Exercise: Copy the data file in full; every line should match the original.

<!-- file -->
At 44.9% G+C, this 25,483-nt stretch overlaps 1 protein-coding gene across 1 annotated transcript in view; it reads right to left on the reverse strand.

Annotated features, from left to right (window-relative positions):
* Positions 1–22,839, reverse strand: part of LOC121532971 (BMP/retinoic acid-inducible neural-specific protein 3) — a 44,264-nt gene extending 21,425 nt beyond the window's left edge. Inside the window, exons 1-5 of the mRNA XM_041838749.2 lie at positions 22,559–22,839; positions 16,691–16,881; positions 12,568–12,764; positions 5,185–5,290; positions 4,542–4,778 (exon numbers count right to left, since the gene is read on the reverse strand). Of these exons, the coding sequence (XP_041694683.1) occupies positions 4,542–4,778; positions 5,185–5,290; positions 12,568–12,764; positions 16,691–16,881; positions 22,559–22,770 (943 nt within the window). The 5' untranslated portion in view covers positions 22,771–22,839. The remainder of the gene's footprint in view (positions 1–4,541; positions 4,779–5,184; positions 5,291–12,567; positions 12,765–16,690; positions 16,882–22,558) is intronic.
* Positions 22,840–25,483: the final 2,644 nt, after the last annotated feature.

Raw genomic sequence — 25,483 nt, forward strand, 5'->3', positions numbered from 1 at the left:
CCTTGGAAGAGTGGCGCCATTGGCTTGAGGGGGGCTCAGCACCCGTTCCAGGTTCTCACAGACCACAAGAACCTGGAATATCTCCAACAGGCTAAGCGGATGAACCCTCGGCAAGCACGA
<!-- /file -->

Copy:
At 44.9% G+C, this 25,483-nt stretch overlaps 1 protein-coding gene across 1 annotated transcript in view; it reads right to left on the reverse strand.

Annotated features, from left to right (window-relative positions):
* Positions 1–22,839, reverse strand: part of LOC121532971 (BMP/retinoic acid-inducible neural-specific protein 3) — a 44,264-nt gene extending 21,425 nt beyond the window's left edge. Inside the window, exons 1-5 of the mRNA XM_041838749.2 lie at positions 22,559–22,839; positions 16,691–16,881; positions 12,568–12,764; positions 5,185–5,290; positions 4,542–4,778 (exon numbers count right to left, since the gene is read on the reverse strand). Of these exons, the coding sequence (XP_041694683.1) occupies positions 4,542–4,778; positions 5,185–5,290; positions 12,568–12,764; positions 16,691–16,881; positions 22,559–22,770 (943 nt within the window). The 5' untranslated portion in view covers positions 22,771–22,839. The remainder of the gene's footprint in view (positions 1–4,541; positions 4,779–5,184; positions 5,291–12,567; positions 12,765–16,690; positions 16,882–22,558) is intronic.
* Positions 22,840–25,483: the final 2,644 nt, after the last annotated feature.

Raw genomic sequence — 25,483 nt, forward strand, 5'->3', positions numbered from 1 at the left:
CCTTGGAAGAGTGGCGCCATTGGCTTGAGGGGGGCTCAGCACCCGTTCCAGGTTCTCACAGACCACAAGAACCTGGAATATCTCCAACAGGCTAAGCGGATGAACCCTCGGCAAGCACGA